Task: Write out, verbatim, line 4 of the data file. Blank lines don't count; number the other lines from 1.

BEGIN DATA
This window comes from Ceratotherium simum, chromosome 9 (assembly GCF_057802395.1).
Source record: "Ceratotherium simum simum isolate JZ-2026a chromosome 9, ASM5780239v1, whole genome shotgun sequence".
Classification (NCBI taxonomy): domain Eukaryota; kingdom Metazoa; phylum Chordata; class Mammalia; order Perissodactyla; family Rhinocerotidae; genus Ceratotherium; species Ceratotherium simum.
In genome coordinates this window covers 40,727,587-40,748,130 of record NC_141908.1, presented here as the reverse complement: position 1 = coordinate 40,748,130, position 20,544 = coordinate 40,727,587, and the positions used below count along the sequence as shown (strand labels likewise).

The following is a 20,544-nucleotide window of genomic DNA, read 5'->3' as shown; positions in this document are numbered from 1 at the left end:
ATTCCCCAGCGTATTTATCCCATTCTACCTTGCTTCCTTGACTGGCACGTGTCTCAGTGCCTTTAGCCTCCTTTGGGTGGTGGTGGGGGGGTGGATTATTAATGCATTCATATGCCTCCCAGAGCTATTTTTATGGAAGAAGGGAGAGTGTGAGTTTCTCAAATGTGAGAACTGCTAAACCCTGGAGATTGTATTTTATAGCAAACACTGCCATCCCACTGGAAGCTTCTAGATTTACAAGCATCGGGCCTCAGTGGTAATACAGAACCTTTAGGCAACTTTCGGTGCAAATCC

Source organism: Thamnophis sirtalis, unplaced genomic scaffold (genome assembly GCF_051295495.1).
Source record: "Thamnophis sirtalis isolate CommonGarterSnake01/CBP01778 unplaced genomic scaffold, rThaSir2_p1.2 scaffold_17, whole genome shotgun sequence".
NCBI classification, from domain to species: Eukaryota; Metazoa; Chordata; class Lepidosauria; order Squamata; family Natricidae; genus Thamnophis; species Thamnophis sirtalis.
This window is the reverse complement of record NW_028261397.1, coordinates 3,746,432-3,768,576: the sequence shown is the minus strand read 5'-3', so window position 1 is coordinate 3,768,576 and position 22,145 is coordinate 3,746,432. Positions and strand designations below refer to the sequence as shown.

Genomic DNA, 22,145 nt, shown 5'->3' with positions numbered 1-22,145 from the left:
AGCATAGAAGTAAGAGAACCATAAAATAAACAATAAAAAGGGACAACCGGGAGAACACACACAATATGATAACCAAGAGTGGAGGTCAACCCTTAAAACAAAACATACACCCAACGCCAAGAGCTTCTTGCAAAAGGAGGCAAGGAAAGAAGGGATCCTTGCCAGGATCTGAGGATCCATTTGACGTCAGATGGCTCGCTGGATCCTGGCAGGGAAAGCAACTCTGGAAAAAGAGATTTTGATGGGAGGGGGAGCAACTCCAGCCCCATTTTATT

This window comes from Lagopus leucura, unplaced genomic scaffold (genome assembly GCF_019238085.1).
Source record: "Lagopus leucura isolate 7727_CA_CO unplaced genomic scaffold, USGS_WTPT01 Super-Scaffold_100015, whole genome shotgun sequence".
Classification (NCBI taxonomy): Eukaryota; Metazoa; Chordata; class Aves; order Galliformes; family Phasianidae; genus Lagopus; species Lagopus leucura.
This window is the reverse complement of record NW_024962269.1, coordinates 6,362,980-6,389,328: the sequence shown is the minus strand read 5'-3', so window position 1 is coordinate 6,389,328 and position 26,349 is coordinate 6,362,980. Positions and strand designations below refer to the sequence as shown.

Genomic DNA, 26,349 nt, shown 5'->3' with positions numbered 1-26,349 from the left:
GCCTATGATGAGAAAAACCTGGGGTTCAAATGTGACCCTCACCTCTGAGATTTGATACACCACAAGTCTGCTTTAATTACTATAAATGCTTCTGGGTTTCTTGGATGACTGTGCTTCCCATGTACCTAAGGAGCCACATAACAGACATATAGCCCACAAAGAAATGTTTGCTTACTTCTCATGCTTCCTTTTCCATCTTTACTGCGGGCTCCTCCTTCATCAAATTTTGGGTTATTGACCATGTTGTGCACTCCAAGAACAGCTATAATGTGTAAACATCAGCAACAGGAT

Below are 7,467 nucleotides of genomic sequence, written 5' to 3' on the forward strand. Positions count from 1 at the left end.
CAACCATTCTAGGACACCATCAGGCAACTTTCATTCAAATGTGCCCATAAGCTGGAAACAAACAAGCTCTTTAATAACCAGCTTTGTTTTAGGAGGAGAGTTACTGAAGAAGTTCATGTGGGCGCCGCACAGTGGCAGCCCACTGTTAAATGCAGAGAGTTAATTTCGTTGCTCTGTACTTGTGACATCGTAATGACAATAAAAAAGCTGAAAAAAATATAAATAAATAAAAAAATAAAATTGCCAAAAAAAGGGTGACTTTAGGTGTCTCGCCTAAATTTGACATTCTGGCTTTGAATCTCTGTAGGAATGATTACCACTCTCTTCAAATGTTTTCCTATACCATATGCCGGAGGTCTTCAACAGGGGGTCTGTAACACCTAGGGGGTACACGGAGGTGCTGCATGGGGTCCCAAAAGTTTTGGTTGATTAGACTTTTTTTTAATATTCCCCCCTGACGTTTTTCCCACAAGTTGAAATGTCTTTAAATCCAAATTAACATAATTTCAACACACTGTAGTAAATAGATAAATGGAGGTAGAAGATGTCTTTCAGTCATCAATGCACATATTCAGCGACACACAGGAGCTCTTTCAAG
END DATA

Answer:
In genome coordinates this window covers 40,727,587-40,748,130 of record NC_141908.1, presented here as the reverse complement: position 1 = coordinate 40,748,130, position 20,544 = coordinate 40,727,587, and the positions used below count along the sequence as shown (strand labels likewise).